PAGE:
By Josh Beavers
So, I really don’t have much experience with homecomings. Meeting people for the first time again. What I mean by that is when we go years between seeing someone, talking to them, those people become strangers to us once more.
Even if you were the closest of friends for years, let a decade go by and that bond will wither and likely die. There’s nothing to keep it alive.
I guess that’s why people like reunions. Homecomings. Class gatherings after so many years apart. I saw that this past Friday when I went to a local high school’s homecoming. It wasn’t my school. I was there for the football game and to take pictures for social media.
Before the game, the classes of 1962, 72, 82, 92, 02, and 12 were honored. The further back you went, the fewer returnees there were. Taken by time, or distance, or loss of interest.
Because that’s what life is. A series of gains and then losses. Of highs and then the inevitable lows. Of either going into a crisis, currently enduring one, or living that sweet life where you’re in the blissful bit after coming out of one.
Out of the crowd came bounding a red-headed memory. It was an old friend and colleague who had gone on to brighter lights and bigger things. She was at the game to cheer on her niece.
The word “sonder” means having a “Profound feeling of realizing that everyone, including strangers passing in the street, has a life as complex as one’s own, which they are constantly living despite one’s personal lack of awareness of it.”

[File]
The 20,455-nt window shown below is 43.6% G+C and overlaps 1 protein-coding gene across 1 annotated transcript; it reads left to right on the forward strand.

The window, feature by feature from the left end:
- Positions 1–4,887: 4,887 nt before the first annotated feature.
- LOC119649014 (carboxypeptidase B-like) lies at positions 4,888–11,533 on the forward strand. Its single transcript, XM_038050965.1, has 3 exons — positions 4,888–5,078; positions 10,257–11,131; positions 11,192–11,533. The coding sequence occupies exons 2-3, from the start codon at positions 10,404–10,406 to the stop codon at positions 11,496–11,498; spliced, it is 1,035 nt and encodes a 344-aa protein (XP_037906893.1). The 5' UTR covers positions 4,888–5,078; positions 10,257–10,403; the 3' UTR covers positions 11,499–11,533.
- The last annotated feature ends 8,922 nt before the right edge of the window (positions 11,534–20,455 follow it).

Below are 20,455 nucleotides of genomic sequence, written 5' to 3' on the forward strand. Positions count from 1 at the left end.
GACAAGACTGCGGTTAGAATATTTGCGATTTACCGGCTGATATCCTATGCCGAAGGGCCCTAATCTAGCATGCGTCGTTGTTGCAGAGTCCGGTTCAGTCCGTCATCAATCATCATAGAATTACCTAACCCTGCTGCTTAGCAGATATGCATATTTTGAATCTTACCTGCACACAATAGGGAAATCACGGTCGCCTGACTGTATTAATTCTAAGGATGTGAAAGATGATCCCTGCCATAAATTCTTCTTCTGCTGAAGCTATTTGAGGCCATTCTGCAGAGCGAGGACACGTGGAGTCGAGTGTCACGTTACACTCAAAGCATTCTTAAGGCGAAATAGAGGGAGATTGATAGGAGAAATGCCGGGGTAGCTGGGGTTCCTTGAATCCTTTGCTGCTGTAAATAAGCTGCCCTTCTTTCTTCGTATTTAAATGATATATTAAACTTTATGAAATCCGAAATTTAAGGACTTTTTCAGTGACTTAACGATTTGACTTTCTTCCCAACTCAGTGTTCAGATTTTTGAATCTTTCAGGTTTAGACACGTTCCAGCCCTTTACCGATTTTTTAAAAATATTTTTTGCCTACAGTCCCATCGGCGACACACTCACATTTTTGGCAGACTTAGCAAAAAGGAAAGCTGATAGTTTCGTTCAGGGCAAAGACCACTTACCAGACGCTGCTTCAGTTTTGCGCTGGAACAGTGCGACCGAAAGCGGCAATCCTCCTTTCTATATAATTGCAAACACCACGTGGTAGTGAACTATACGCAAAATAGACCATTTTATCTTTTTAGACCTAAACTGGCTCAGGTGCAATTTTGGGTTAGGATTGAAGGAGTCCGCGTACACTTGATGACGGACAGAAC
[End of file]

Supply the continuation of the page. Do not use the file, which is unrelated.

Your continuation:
Tim McGraw also summed it up in “Where the Green Grass Grows.”
Six lanes, tail lights
Red ants marching into the night
They disappear to the left and right again
Everyone on the field had their own unique lives with hopes and dreams and fears and accomplishments and failures and strengths and weaknesses. They are just as strong and powerful and varied as yours.
From 10 to 50 years apart, the ones gathered for homecoming joined to share in that human bond, the need and desire for belonging and calling others your own.
It wasn’t mine, but it gave me the chance to meet someone again for the first time. I sorta understand now why people go to class and family reunions.
It felt good to meet again. It was a lesson learned and a small bit of growth given to me by God.
Josh Beavers is a teacher and a writer. He has been honored five times for excellence in opinion writing by the Louisiana Press Association.
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